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Snoring is no laughing matter

Dr. Steven Smart February 12, 2009 10:30 AM This chat has ended. Thank you for participating.
Dr. Steven Smart (NorthShore) - 10:25 AM:
Good morning and welcome to the chat on NorthShore.org. I look forward to answering any questions you may have about sleep apnea.

Scott Williamson (Skokie, IL) - 10:31 AM:
I am spending quite a bit of time sleeping on the couch as a result of my snoring. My wife is annoyed yet afraid because she feels that I am just going to stop breathing one night. She claims that I take "time-outs" breathing while I sleep and then have a loud and violent recovery when I start again. I am probably 25 - 30 lbs. overweight but I believe that this was an issue even before that. What are my options?

Dr. Steven Smart (NorthShore):
Snoring that causes people to sleep in separate rooms is serious enought that it should be evaluated. It is often a marker of severe sleep apnea which can significantly increase your risk of heart attack, stroke and sudden death. It can also aggravate hypertension and obesity. I would strongly recommend you consider contacting our sleep center or the sleep center of your choice for further evaluation. http://www.northshore.org/clinicalservices/sleepcenter/

John (Chicago, IL) - 10:33 AM:
What effect does Sleep Apnea have on your heart?

Dr. Steven Smart (NorthShore):
Sleep apnea increases the stiffness and thickness of the heart. The pressure the heart is exposed to dramatically increases. The chemicals of stress in your body dramatically increase. The result is increased risk for rhythm disturbances of the heart, heart failure, heart attack, stroke and hypertensive injury to kidney and other organs. It is a severe aggravating factor for people with hypertension.

Al (Mundelein, IL) - 10:35 AM:
what is the relationship between snoring and being over weight?

Dr. Steven Smart (NorthShore):
There is a significant relationship between snoring, sleep apnea and weight. Men with neck size above 18 and women with neck size above 16 are significantly higher risk for severe snoring and sleep apnea. Central sleep apnea or your brain causing your brain causing your breathing pattern to decrease is not assoicated with weight, but is more associated with chronic lung and heart disease.

Anna Swindle (Evanston, IL) - 10:37 AM:
Hi, Dr. Smart. I'm a graduate journalism student at Northwestern and I'm writing an article about sleep apnea. Since obesity is on the rise in America, have you noticed a significant increase in the number of sleep apnea cases you see?

Dr. Steven Smart (NorthShore):
We have noticed a dramatic increase in sleep apnea cases. Five years ago it was stated that between 5 and 10 percent of heart disease patients may have sleep apnea. Now the percentage may be as high as 45 to 55 percent. We are now finding the effects of sleep apnea on the heart commonly during screening stress tests. It is very important to screen for the combination of sleep apnea and heart disease because the risk of heart-related death may be eight times the normal population.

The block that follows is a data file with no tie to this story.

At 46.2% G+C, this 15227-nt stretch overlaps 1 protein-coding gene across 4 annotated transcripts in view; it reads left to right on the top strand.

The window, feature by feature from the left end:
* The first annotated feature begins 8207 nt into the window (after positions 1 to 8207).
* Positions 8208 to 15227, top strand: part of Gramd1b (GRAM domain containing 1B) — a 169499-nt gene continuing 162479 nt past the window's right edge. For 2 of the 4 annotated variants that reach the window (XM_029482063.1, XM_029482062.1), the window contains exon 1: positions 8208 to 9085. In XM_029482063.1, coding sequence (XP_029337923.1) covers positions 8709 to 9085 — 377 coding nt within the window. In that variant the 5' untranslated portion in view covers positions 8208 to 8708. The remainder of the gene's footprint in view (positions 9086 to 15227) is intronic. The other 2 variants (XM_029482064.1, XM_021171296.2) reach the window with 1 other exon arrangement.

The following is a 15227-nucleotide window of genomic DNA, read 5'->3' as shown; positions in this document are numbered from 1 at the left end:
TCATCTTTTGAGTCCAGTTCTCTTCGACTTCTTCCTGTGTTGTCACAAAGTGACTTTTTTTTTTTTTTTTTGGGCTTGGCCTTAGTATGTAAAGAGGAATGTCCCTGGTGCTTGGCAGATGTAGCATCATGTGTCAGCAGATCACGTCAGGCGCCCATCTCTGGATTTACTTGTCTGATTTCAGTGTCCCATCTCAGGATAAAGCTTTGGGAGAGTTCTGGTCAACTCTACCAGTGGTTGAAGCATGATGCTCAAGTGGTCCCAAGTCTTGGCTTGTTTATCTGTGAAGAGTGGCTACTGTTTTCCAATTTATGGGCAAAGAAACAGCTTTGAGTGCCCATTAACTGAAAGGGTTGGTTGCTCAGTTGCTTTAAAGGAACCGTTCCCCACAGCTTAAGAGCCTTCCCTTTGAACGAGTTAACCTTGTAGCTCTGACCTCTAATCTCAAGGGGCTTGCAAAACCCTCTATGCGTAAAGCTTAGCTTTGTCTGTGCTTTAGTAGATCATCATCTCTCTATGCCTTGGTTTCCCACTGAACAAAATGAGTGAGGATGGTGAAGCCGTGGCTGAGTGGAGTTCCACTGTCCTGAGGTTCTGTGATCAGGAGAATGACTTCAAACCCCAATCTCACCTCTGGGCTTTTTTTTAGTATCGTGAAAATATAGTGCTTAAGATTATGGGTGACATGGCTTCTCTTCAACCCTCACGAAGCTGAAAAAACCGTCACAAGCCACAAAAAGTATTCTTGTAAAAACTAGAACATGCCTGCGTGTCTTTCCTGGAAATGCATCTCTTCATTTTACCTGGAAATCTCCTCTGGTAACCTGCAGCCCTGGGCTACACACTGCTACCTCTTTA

Suzanne Meyering (Chicago) - 10:39 AM:
Are sleep apnea and fainting related?

Dr. Steven Smart (NorthShore):
Yes, but loosely. Sleep apnea causes severe sleep deprivation and may cause fainting due to sleep attacks. It may also cause fainting due to heart arrhythmias. It also aggravates hypertension and your risk of mini-strokes which may present as fainting.

Anna Swindle (Evanston, IL) - 10:41 AM:
And, as a follow up question, if a person has weight-related sleep apnea and then loses weight, will the apnea often go away?

Dr. Steven Smart (NorthShore):
We have found that CPAP therapies and treatments for sleep apnea can stabilize the disease. You are correct in your assumption. Weight loss is the most sure way to reverse the disease process, correct the obstructive process and treat the dangerous effects on heart disease.

Rich (Park Ridge, IL) - 10:42 AM:
Good Morning. Does Apnea ever improve or go away?

Dr. Steven Smart (NorthShore):
Yes, please see the previous answer. Dramatically changing your body type, losing weight and changing your lifestyle can dramatically change sleep apnea.

Shelly (Glenview, IL) - 10:43 AM:
What are some other causes of snoring? Are they life threatening?

Dr. Steven Smart (NorthShore):
Other causes include upper airway obstruction due to enlarged tonsils, traumatic injury to the cervical spine, head injuries, sinus and palate problems. The major cause remains obstructive sleep apnea and narrowing of the airway and enlargement of the base of the tongue.

John (Chicago, IL) - 10:45 AM:
How do your heart muscles react to a person with sleep apnea? What are the short term and long term effects?

Dr. Steven Smart (NorthShore):
Short-term sleep apnea dramatically lowers your blood oxygen and raises the blood pressure effects on the heart. If your blood pressure is 150/80, an apnea episode causes your heart to be exposed to pressures of 250/180. The acute effect is a dramatic increase in stress on the heart and the stress hormones in your body. Long-term, the net effect is thickening of the heart, stiffening of the heart, constriction of blood vessels, increased pressure in the lungs causing high-risk for heart failure, heart attack, stroke, atrial fibrillation, sudden death, kidney disease, accidents, major injuries and sleep deprivation related consequences.